Tag Archives: Carleton College

Bicycle helmet redux: Carleton College students digging deeper on the research

Neil LutskyI got an email a couple months ago from Carleton College psychology professor Neil Lutsky inviting me to speak to his fall class, Measured Thinking: Reasoning with Numbers about World Events, Health, Science, and Social Issues, about the bike helmet issue that I’ve raised here on LoGro this year. (See all my bicycle helmet-related blog posts here.

After a discussion with a Toronto personal injury attorney friend who was preparing for a bike-delivery-work-injury type of case, his idea was to have his students take a close look at the relevant research that’s been cited to support or oppose my contention that the promotion of helmet wearing for around-town bicycling is bad for public health. Many students are taking Nootropics to help them focus better on their school work. If you want to learn about auto accident attorneys in Aurora, visit www.costaivone.com for more information.

Neil Lutsky, Psych class Griff Wigley speaking to Neil Lutsky's Psych class
I spoke to his class on October 5 and yesterday asked him for an update.  He wrote:

The class is divided into four groups investigating the questions listed below.  They will have reports addressing these ready at the end of the term. That’s where things stand at the moment.

By the way, if you have any suggestions for the question list (which the students are also modifying as they get into their research), please feel free to share those.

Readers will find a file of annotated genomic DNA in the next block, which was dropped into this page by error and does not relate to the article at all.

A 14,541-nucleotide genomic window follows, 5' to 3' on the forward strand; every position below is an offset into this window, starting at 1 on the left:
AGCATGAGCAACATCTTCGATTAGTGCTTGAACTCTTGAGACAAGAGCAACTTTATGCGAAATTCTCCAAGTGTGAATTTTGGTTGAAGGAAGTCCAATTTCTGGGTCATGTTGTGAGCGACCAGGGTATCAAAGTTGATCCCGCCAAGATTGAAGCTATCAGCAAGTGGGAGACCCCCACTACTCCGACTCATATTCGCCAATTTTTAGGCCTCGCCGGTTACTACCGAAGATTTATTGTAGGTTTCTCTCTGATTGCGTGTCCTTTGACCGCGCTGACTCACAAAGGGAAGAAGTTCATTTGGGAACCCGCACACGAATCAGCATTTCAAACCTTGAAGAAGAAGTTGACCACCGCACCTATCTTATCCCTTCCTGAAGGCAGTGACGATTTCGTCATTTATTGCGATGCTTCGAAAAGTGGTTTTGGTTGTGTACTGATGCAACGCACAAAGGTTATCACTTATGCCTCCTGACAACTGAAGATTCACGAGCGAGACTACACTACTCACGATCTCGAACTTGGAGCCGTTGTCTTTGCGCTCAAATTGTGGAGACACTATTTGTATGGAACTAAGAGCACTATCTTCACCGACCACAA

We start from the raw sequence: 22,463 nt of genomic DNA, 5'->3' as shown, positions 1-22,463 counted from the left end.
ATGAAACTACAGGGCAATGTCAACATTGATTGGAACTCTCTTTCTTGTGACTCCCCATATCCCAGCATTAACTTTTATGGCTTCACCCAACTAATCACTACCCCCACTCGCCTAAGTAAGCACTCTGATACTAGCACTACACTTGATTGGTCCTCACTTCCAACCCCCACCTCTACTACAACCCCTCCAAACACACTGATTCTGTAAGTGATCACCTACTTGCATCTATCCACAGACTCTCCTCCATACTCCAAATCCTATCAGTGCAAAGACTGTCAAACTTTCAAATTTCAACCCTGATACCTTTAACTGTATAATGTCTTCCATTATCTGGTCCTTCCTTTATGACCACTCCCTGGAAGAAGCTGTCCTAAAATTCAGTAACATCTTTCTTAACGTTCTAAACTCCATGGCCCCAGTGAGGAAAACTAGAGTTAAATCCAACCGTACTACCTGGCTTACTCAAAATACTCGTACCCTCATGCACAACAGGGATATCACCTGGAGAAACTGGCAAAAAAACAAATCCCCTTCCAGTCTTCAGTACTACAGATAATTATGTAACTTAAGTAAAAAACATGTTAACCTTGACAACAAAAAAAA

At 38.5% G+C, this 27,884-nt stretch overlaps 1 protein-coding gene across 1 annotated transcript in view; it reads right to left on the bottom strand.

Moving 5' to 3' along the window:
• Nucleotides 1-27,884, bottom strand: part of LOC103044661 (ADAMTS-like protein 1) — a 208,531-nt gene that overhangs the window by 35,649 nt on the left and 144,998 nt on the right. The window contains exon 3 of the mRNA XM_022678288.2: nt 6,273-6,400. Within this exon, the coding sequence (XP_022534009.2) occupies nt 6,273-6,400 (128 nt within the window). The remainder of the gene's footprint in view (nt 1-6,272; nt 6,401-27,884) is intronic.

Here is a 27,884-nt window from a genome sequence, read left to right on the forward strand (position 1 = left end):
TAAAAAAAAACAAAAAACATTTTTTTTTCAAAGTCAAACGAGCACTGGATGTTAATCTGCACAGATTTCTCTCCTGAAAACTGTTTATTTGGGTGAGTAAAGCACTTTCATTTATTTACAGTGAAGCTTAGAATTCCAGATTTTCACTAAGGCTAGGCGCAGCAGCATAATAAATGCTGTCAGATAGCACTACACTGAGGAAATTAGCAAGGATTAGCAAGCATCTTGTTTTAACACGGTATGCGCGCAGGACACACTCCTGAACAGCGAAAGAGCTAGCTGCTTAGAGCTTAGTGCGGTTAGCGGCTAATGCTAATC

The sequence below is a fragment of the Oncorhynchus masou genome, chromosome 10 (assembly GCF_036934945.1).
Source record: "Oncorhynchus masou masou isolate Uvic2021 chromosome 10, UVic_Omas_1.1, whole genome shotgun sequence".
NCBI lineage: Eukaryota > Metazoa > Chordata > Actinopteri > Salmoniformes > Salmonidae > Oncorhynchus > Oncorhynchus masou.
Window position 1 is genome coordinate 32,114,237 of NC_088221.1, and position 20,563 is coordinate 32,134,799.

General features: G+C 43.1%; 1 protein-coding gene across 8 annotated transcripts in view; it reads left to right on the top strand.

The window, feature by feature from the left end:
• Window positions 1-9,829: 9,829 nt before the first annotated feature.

I suggested to Neil that I post the four groups of questions here on LoGro and invite suggestions and discussion from interested citizens.

1. Bicycle accident overview

  • What is the overall risk of injury in cycling?
  • Who is injured?  Where or under what conditions are injuries more or less likely to occur?
  • How does this risk and injuries sustained in accidents vary as a function of helmet wearing?
  • Is correct helmet use related to injury outcome?
  • Do helmets make injuries worse (considering rotational head injuries vs. concussions and
  • What are these accident numbers like in cross-national comparisons?
  • Can a law firm help in these accidents?

2. Helmet use promotion

  • What laws and programs exist to promote helmet use?
  • How much helmet use is there?  Do people wear helmets correctly?
  • Do government policies have an effect on helmet use?
  • What evidence suggests the suggestion or imperative to wear a helmet inhibits cycling?
  • What are common attitudes toward helmet wearing?

3. Helmet wearing and rider and driver safety

  • Is the density of ridership related to cyclist safety?
  • Do cyclists wearing helmets behave in a riskier fashion?  Is this due to helmet use?
  • Are drivers less cautious when encountering cyclists with helmets?  If so, why?

4. Health and inactivity

  • What are the health consequences of inactivity?
  • What are the health benefits of cycling?
  • Does cycling make a difference to physical health and the health of the environment?
  • If people weren’t cycling, what would they do?  What alternative forms of exercise and transportation are there?

Raven Pillmann wants Northfielders at the Carls’ ‘Vote No’ rally on Wednesday night

I got this email from Carleton College freshman Raven Pillmann two weeks or so ago:

I am a Carleton student as well as a MN United volunteer. I have a potential story about an upcoming Vote No rally at Carleton this month. We have a possible photo opportunity and definitely have several students who feel strongly affected by the proposed amendment who would be willing to talk about it. Please let me know if I can call you anytime with more information!

Raven Pillmann Vote No mnunitedrally 005